Today we’re talking about what to do you when you fall off the horse with the whole building your big dreams thing. What do you do when you’ve been working really hard and then, all of a sudden, you just can’t seem to do it anymore? What does it mean and what do you do when you just can’t muster up the energy or desire to take even one more step along this path that was so exciting and energizing for you when you first started on it?
Stalled on the plateau
While this kind of energy flatline situation can happen at any stage of dream-building, you tend to see it most often when you’re dealing with that dreaded “plateau”.
So, maybe you’re in that boat where:
- You’ve been working so hard for so long but you’re still not where you want to be yet; or
- You’re discouraged because you still haven’t made any money/sales/found clients/etc.; or
- You feel like you’re talking to the wind; you’ve got all these great ideas and you know you could really help other people, but you can’t seem to reach the right people, and it just feels like nobody is listening to you.
Basically, you’ve been pouring 200% into building this dream of yours and you’re looking around at everything you’ve done and realizing that there’s been zero, or next-to-zero return on all that effort and energy you’ve expended.So #frustrated by lack of #progress you feel like giving up on your dream? Try this! Click To Tweet
So you pretty much just run out of steam because what you’re doing feels like it’s just not working.
You grind to a halt in exhaustion and confusion and despair.
Never, never, never give up
What’s a dreamer to do when the doing just isn’t working?
First of all, here’s what NOT to do: DON’T GIVE UP on your dream just because of this little setback. I know it probably feels like the end of the dream, but believe me, it’s not. It’s something that we all deal with, and we all deal with it more than once along our paths. That’s just the way it is; every journey has its ups and downs.
Instead of thinking of this situation as a final curtain call telling you that it’s time to cut your losses and go “be reasonable”, change your perspective and think of it as a speedbump telling you that it’s time to slow down for a bit, pace yourself, and proceed cautiously before you inevitably pick up speed again further down the road.
Listen to your mind and body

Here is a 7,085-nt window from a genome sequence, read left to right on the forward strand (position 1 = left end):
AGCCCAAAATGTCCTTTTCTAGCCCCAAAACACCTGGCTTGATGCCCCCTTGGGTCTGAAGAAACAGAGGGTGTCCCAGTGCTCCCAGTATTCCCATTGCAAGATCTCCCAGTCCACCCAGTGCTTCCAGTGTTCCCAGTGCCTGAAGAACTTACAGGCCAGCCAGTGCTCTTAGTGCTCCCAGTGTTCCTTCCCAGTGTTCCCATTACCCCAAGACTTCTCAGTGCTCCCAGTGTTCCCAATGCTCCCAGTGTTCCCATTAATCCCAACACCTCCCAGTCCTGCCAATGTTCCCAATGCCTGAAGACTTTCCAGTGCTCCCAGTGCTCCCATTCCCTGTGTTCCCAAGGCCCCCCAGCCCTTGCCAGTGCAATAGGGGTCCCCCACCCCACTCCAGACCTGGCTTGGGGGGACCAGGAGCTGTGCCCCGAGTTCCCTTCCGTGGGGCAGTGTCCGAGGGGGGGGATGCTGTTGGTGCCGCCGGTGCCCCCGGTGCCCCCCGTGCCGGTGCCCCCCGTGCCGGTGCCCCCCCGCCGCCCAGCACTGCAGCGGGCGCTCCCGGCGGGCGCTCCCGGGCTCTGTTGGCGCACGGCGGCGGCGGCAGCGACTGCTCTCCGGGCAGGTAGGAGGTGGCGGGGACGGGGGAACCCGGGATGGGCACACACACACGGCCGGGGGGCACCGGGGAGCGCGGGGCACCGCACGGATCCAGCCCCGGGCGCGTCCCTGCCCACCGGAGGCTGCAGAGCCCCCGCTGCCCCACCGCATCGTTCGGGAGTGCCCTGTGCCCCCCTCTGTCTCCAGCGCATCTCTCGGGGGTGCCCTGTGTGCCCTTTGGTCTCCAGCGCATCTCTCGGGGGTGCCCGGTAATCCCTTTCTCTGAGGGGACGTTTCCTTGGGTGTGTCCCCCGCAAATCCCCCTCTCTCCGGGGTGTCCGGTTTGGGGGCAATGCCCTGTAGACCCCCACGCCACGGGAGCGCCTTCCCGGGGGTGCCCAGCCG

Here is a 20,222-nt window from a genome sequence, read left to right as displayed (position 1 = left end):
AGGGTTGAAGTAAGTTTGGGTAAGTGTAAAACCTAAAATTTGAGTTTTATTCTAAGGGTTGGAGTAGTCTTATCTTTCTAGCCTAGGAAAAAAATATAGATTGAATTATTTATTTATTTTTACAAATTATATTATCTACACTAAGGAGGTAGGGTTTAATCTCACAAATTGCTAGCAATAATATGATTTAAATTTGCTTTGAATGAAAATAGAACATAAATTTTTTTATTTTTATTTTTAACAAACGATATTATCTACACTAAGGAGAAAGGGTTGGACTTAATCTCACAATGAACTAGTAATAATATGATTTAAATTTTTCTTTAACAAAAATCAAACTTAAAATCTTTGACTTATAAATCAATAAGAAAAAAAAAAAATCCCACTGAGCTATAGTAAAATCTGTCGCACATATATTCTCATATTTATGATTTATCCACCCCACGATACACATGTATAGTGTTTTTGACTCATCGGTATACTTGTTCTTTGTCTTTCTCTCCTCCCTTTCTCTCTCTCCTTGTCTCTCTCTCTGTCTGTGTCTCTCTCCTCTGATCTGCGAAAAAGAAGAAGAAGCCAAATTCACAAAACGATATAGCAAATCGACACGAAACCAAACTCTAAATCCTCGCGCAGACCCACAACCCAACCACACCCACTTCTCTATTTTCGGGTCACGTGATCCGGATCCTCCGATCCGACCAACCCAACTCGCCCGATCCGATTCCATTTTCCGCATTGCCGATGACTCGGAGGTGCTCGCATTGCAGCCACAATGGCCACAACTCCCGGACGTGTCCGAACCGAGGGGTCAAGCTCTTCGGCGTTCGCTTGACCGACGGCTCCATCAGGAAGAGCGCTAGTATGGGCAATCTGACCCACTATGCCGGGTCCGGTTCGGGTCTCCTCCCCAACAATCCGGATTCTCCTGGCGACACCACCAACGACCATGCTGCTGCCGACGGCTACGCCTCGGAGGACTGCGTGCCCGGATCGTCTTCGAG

Here’s why: when you have these kinds of energy crashes, your mind and body are trying to tell you something. They’re telling you to stop and recharge your batteries.
When you’re building a big dream, especially when you’ve got other responsibilities and maybe even a standard day job, and you’re trying to scavenge time to create this thing that is so important to you however you can… it’s easy to burn yourself out and forget that everyone needs a break once in a while.#Burnout is common when you're working on #BigDreams. Here's how to avoid it: Click To Tweet
Now, when these energy crashes last more than a week or so, it can really take a toll because you start beating yourself up for “being lazy” or “not hustling hard enough”. You may even start to question whether you’ve even got what it takes to build this dream of yours. Also, inertia tends to kick in and it can be really hard to get yourself back into action mode after you’ve been out of it for a while.
What to Do When You Fall Off the Horse
So what I’ve got for you today are three tips to help you get through this kind of situation and get yourself moving again after you fall off the horse.
Tip #1: Stop and give yourself a break.
Remember what I said about energy dips being a normal part of the dream-building journey. When you’re working on a really big dream, it’s so easy to forget how much energy you’re pouring into it. When you’ve got a “real” day job, you get vacation time, and you need to remember that it’s completely OK – necessary, even — to give yourself a vacation from building your dreams once in a while, too. This is especially true when your dreams are long-term goals that require a significant investment of time.
When we forget to give ourselves that scheduled downtime what ends up happening is that we crash. Our “vacation” time then ends up being forced on us through illness or stress, and that’s not really a vacation at all!Regularly scheduled downtime helps to keep you energized! #successtips #recharge Click To Tweet
Regularly scheduled downtime helps to keep us energized. It gives us a new perspective on things and, in the end, it helps us to be better at what we do.